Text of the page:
- An exploration of the latest fraud trends
- Includes a step-by-step look at the manual marketing of fraud
- Yes, it's true - fraudsters advertise their services to scammers
In a new webinar presented by Abrigo, Mara Gibor, VP Of Intelligence Operations; Maria Noriega, Senior Cyber Threat Intelligence Analyst at Q6 Cyber; and Jess Kelley, Senior Cyber Threat Intelligence Analyst at Q6 Cyber, show in great detail:
- How to alleviate rising check fraud
- Key tools and services used by fraudsters
- Resources available to combat fraud
Data from the 2021 AFP Payments Fraud and Control Survey Report shows 66 percent of all fraud originating from paper checks, and the first poll from the webinar appears to be consistent with that number:
To your knowledge, how large of a percentage is check fraud of total bank account theft?
0% - 30%0%
31% - 60%0%
61% - 80%0%
81% - 100%0%
Fraud Marketing: Out in the Open
One of the most striking things about their information is the pervasiveness of overt marketing by scammers -- not to fool potential victims, but to sell their wares and services to other scammers, including online ads. These services include "cooking" a check, which is a digital recreation, and purchasing a compromised account with which the scammer can cause havoc.
Click the images above to enlarge.
There is nothing subtle about these ads, either, They are very clearly intended to solicit the business of persons looking to use these services to instigate targeted scams.
High Tech Scam Tools
Fraudsters are using a popular service -- advertised on the "clear web" (public, indexed web pages) -- called "Verif Tools." It generates fake images of non-existing persons, which is handy when creating fake IDs used to build accounts.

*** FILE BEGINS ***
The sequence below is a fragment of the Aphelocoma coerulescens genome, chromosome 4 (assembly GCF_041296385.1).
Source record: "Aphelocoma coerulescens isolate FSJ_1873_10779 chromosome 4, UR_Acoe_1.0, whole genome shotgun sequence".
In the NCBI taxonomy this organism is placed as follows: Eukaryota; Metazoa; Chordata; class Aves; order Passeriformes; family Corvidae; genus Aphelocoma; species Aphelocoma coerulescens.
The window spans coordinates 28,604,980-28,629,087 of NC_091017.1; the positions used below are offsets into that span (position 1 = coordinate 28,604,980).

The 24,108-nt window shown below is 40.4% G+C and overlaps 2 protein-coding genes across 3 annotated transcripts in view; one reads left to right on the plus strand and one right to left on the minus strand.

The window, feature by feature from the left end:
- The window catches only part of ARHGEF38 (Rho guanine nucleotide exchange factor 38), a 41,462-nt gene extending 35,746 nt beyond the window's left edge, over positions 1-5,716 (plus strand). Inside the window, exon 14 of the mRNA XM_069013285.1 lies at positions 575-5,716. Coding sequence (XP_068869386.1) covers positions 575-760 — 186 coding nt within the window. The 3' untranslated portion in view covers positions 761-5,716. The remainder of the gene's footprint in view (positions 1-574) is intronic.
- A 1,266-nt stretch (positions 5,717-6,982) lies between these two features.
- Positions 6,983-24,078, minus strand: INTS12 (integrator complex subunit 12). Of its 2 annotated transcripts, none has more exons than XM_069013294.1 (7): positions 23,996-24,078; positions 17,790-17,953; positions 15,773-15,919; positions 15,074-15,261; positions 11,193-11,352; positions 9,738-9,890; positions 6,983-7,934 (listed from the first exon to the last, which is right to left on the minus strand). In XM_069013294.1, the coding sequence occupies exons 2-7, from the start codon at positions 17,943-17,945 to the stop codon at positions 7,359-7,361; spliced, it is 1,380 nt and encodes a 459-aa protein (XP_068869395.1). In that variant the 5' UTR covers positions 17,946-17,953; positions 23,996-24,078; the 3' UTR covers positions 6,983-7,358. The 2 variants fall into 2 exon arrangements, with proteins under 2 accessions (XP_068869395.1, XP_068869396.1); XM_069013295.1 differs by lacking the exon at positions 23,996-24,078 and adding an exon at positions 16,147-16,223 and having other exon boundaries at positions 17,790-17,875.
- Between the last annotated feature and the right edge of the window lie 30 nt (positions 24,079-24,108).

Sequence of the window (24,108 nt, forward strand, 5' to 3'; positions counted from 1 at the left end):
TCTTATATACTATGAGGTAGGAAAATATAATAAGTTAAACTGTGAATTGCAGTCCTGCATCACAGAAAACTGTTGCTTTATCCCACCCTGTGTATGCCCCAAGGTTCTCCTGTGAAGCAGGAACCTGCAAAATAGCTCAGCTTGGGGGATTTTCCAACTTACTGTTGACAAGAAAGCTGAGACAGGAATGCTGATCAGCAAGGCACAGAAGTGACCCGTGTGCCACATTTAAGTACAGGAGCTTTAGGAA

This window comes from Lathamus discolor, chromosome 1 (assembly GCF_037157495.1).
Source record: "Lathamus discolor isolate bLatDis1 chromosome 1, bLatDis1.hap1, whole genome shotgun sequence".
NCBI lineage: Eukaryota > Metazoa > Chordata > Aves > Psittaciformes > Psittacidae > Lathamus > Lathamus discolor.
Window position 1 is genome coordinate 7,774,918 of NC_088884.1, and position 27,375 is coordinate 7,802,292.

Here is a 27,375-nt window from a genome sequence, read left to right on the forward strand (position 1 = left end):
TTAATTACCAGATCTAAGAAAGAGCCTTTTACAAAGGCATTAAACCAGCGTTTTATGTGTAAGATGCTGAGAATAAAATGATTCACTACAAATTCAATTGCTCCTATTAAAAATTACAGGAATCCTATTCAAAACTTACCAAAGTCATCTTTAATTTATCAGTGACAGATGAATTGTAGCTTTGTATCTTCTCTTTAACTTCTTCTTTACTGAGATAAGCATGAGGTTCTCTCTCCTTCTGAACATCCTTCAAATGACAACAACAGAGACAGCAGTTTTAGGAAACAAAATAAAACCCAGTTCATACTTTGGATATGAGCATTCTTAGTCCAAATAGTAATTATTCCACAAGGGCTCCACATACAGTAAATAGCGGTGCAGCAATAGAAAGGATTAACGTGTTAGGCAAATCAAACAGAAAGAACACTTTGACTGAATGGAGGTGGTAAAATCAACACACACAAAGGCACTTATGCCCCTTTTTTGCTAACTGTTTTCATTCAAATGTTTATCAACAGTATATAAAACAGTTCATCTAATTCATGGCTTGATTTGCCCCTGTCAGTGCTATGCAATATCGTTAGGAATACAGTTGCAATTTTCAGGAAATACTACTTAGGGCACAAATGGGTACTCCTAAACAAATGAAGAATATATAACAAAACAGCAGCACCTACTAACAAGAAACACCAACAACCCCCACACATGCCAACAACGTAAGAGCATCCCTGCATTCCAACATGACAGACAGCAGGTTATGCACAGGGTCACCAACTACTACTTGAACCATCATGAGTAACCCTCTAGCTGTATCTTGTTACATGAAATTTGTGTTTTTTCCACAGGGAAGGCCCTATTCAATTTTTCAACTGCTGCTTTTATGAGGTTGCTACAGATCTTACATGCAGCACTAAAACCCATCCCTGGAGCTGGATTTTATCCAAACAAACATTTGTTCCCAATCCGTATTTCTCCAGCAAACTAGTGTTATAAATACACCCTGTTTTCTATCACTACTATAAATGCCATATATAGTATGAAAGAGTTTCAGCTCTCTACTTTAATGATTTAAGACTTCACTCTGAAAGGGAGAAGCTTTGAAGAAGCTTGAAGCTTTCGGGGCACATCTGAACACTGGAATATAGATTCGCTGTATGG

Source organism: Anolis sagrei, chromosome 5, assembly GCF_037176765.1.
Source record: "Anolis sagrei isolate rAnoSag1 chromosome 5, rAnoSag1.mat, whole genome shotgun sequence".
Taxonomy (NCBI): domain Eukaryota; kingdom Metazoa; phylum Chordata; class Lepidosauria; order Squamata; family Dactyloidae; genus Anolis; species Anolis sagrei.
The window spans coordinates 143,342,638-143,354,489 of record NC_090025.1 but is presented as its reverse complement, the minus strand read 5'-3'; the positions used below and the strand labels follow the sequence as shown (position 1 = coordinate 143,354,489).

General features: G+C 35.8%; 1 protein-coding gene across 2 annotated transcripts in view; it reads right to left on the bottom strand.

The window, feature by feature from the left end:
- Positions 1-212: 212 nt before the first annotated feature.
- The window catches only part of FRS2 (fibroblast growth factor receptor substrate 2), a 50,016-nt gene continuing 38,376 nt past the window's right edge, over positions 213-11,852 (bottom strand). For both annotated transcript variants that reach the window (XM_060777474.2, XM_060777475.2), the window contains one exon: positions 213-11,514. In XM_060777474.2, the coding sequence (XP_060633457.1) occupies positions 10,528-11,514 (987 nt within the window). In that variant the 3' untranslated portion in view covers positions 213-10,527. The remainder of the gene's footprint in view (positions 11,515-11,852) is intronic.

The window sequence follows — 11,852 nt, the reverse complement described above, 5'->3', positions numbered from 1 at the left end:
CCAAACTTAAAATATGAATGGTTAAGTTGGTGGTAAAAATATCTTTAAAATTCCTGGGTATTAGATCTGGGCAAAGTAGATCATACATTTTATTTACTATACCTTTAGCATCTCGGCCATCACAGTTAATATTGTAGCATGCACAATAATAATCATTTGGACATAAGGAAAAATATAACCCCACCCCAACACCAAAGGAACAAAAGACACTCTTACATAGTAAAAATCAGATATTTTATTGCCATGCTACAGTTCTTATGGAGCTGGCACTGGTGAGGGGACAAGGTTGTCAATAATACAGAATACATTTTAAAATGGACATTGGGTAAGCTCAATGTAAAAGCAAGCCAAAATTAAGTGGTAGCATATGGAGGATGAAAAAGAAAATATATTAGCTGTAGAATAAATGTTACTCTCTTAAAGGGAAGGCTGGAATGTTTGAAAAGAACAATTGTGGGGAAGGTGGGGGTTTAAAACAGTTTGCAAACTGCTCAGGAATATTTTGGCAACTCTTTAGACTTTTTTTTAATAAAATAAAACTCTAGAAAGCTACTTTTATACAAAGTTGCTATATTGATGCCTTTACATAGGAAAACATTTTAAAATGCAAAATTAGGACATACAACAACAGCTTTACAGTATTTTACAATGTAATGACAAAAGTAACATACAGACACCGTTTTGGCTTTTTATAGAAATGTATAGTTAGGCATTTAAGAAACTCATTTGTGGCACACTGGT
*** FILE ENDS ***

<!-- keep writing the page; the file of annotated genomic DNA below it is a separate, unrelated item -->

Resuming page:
There is even a service selling CPNs (Credit Profile Numbers) -- which are simply stolen social security numbers -- under the guise of helping persons "repair bad credit history" (see "testimonial).
Packages are priced at $99 through $699, depending on how many aspects of the "service" the customer desires.
By using all the tools readily available to them, the fraud can be completed in four quick steps:
Technology vs. Technology
The chief takeaway from this excellent presentation is that there are vendors ready and willing to provide the tools needed for fraudsters to accomplish their goal -- it's an easily accessible and affordable market -- and they are not too concerned about concealing their activities.
Digitally recreated checks are difficult to identify -- particularly when utilizing transactional-analytics solutions. However, image-forensics AI technology leveraging AI and machine learning has the capability of spotting these counterfeits -- identifying if any fields are misaligned or fonts are inconsistent with previously cleared items, and lifting data from the check stock to ID inconsistencies or issues, such as check number for serial out-of-range.
In an environment full of out-in-the-open vendors offering overt fraud services, it falls to financial institutions big and small to shield themselves and their customers from what is, unfortunately, a thriving industry.